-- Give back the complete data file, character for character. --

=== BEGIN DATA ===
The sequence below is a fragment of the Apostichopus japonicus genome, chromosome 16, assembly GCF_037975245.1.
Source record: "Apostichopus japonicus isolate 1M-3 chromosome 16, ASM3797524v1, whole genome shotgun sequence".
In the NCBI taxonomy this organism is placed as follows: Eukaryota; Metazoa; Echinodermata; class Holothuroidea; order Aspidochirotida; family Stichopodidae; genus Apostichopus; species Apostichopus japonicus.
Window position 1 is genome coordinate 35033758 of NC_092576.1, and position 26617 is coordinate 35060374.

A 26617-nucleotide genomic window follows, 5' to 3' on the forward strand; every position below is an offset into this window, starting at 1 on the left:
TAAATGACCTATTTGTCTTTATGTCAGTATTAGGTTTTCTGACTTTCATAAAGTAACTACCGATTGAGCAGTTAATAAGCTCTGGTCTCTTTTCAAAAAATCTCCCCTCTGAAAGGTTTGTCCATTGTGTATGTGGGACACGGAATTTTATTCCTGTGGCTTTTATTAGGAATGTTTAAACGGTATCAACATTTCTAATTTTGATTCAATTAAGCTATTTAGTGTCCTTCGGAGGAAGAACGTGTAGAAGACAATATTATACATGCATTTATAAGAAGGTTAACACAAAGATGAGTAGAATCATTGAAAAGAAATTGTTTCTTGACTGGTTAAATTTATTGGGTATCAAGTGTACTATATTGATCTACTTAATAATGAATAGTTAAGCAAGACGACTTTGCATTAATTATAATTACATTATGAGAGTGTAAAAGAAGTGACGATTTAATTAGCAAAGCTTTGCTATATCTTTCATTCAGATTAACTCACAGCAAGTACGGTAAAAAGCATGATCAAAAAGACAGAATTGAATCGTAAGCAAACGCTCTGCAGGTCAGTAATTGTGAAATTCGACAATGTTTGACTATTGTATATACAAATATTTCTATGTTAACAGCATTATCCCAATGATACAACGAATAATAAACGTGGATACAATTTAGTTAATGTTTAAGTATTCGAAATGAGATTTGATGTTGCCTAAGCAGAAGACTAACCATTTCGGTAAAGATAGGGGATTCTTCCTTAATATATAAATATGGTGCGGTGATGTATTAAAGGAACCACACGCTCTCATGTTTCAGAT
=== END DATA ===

The sequence below is a fragment of the Apostichopus japonicus genome, chromosome 16, assembly GCF_037975245.1.
Source record: "Apostichopus japonicus isolate 1M-3 chromosome 16, ASM3797524v1, whole genome shotgun sequence".
In the NCBI taxonomy this organism is placed as follows: Eukaryota; Metazoa; Echinodermata; class Holothuroidea; order Aspidochirotida; family Stichopodidae; genus Apostichopus; species Apostichopus japonicus.
Window position 1 is genome coordinate 35033758 of NC_092576.1, and position 26617 is coordinate 35060374.

A 26617-nucleotide genomic window follows, 5' to 3' on the forward strand; every position below is an offset into this window, starting at 1 on the left:
TAAATGACCTATTTGTCTTTATGTCAGTATTAGGTTTTCTGACTTTCATAAAGTAACTACCGATTGAGCAGTTAATAAGCTCTGGTCTCTTTTCAAAAAATCTCCCCTCTGAAAGGTTTGTCCATTGTGTATGTGGGACACGGAATTTTATTCCTGTGGCTTTTATTAGGAATGTTTAAACGGTATCAACATTTCTAATTTTGATTCAATTAAGCTATTTAGTGTCCTTCGGAGGAAGAACGTGTAGAAGACAATATTATACATGCATTTATAAGAAGGTTAACACAAAGATGAGTAGAATCATTGAAAAGAAATTGTTTCTTGACTGGTTAAATTTATTGGGTATCAAGTGTACTATATTGATCTACTTAATAATGAATAGTTAAGCAAGACGACTTTGCATTAATTATAATTACATTATGAGAGTGTAAAAGAAGTGACGATTTAATTAGCAAAGCTTTGCTATATCTTTCATTCAGATTAACTCACAGCAAGTACGGTAAAAAGCATGATCAAAAAGACAGAATTGAATCGTAAGCAAACGCTCTGCAGGTCAGTAATTGTGAAATTCGACAATGTTTGACTATTGTATATACAAATATTTCTATGTTAACAGCATTATCCCAATGATACAACGAATAATAAACGTGGATACAATTTAGTTAATGTTTAAGTATTCGAAATGAGATTTGATGTTGCCTAAGCAGAAGACTAACCATTTCGGTAAAGATAGGGGATTCTTCCTTAATATATAAATATGGTGCGGTGATGTATTAAAGGAACCACACGCTCTCATGTTTCAGAT